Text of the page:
On December 10th, 2011, a seminar dedicated to the problems of refugees was held in ADC “Memorial”. Various experts and specialists from different countries and organisations, working in the field of assistance to refugees, participated in it: Irina Fedorovich (Ukraine) – participant of the project “No borders” of the Social Action Centre (SAC), Benedict Braconne (France) – activist in the field of protection of the rights of refugees, and Valens Maniragena – head of the organisation “African Unity” (St. Petersburg).
Speakers discussed many topics related to the lives of the refugees: for example, what is the situation with the refugees in Ukraine, France and Russia; is it possible to obtain political asylum and refugee status in Ukraine with the example of the case of Dennis Solopov; how does the protection of refugees in the European Union work within the framework of the Dublin Convention; how effective is the legislation that allows to obtain asylum; what is the situation of the immigrants from Africa: economic and political causes of flight from African countries; whether hate crimes against migrants exist.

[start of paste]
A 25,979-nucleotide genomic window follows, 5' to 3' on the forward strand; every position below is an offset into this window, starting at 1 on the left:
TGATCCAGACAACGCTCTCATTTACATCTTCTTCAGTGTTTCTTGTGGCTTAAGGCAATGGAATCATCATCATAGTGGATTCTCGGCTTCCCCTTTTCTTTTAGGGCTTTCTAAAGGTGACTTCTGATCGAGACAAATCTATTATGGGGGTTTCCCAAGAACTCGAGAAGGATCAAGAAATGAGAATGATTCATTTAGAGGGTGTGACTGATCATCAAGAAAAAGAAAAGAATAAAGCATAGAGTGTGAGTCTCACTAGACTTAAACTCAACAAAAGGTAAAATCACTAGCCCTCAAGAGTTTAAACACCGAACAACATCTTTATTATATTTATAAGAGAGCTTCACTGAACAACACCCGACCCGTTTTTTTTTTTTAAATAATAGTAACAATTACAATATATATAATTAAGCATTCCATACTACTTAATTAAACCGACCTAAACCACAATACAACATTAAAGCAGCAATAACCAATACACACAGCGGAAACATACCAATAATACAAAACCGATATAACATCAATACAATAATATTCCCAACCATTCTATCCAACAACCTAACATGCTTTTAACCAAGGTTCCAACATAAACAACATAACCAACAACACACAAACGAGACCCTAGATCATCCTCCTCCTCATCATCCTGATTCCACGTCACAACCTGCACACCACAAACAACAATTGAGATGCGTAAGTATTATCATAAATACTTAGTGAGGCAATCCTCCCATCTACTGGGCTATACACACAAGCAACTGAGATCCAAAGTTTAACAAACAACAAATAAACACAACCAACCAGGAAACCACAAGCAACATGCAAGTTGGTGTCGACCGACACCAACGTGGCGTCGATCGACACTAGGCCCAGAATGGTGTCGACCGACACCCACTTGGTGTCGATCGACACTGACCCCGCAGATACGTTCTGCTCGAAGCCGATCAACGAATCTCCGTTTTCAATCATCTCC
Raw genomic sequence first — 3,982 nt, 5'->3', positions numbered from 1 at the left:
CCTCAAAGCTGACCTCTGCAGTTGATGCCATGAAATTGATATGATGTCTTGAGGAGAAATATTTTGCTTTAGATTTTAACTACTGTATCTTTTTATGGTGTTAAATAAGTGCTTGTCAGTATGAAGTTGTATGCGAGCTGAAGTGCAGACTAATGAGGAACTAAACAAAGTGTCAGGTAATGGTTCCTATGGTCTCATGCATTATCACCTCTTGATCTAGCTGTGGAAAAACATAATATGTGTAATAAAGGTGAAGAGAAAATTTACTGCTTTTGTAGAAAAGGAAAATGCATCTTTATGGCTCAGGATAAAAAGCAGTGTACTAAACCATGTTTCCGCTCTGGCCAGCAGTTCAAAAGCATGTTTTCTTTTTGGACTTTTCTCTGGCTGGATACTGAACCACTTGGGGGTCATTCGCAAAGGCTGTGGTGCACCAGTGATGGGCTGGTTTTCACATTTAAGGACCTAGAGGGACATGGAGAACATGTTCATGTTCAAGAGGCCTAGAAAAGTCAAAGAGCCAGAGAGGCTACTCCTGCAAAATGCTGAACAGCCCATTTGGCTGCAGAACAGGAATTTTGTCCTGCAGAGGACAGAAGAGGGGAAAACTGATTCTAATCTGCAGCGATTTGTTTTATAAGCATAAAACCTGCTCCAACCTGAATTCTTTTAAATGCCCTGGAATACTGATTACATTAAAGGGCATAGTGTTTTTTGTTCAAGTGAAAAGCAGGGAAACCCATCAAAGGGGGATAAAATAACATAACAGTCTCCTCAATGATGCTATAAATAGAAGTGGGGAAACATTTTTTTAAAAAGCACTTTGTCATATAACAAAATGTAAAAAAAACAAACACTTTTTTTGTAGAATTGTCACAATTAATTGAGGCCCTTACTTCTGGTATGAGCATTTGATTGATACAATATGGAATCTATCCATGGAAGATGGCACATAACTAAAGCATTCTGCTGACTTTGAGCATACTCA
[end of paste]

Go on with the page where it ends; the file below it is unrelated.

Also, an excerpt from a movie “Nowhere in Europe”» (directed by Kirstin Nikish) was shown during the seminar. The film is dedicated to the conditions of Chechen refugees in the European Union: the people traumatised by wars collide with indifference of a wealthy European society.
The discussion pertained to the problem of obtaining a political asylum or refugee status in Ukraine and countries of the European Union: on the one hand, this is a very complex and lengthy procedure, on the other hand, such status is usually denied. In addition to this, the probability of obtaining a refugee status varies from country to country (for example, it is more possible to obtain this status in France than in Poland). The civil society and activists from all countries, to the extent of their means and capabilities, try to use legislation – both national and international – to legalise the stay of stateless persons and forcefully displaced persons, as well as to fight “legal nihilism” and stereotypes of society that “not all migrants may be refugees, and not all refugees are migrants.”